It’s Holy Week again.
Growing up Baptist I had never heard of Holy Week. When I became a Methodist, I learned that it’s possibly the most important week of the whole year not just for us, but for Presbyterians, Episcopals, and Catholics too. There’s a service each day starting with Palm Sunday, and tonight is the night we commemorate Jesus’ last supper with the Apostles. Tomorrow night, Tenebrae (or Good Friday) is an eerie, dark service of despair and is possibly my favorite of all because it makes you feel what really happened. You forget about the Cadbury eggs.
I know that non-denominational and more modern churches are all the rage these days, and I think those churches are reaching a group that the formal churches like ours weren’t reaching… But for me, I feel God’s presence most of all when I feel the reverence as the acolytes bring in the candles to the altar, I ask forgiveness and take my wafer, and listen to a chamber choir sing words that have been sung for hundreds of years, in Latin or in English, it moves me. That sounds so lame, but there’s no other way to say it. When I’m there, it’s different from the rest of my day. The pomp and ceremony of the service isn’t caual, it’s not cool, it’s not popular, but it’s sacred. As Ben’s grandaddy says, “I don’t want church to feel like a watermelon cuttin’.” My whole life is a watermelon cuttin’, you know? Most all of our friends go to churches that are young and cool, and I’m glad they’ve got a place to call home that they love too. We all need that.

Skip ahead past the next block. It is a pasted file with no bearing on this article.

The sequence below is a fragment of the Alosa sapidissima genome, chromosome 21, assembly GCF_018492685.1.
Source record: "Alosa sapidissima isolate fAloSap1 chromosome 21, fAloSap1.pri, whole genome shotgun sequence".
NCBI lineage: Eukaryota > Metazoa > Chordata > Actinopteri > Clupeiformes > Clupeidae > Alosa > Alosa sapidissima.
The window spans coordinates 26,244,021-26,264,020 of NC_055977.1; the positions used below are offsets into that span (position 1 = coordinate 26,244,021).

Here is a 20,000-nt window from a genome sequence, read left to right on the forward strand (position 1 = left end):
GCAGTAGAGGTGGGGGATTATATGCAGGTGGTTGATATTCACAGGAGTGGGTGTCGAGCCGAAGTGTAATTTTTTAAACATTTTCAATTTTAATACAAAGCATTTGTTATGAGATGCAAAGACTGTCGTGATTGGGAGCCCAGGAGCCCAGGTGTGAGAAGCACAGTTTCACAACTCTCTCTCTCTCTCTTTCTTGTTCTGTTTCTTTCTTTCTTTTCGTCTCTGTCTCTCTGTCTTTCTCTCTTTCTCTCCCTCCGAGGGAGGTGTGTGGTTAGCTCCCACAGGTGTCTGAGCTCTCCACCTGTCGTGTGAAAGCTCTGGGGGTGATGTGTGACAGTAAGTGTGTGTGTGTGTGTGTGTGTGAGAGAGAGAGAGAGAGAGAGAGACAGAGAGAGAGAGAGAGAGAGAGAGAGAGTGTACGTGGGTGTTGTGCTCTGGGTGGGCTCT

Every year I think the music is the most beautiful we’ve ever had, and every year it’s better than the last. Tonight a voilinist and cellist played with the choir and every song was so melancholy, I had a lump in my throat. What’s with me lately? It seems like everything makes me cry. Including this website, which completely broke my heart yesterday.
But I digress. Please please listen to this music. It was so much better in person. I need to learn to play violin.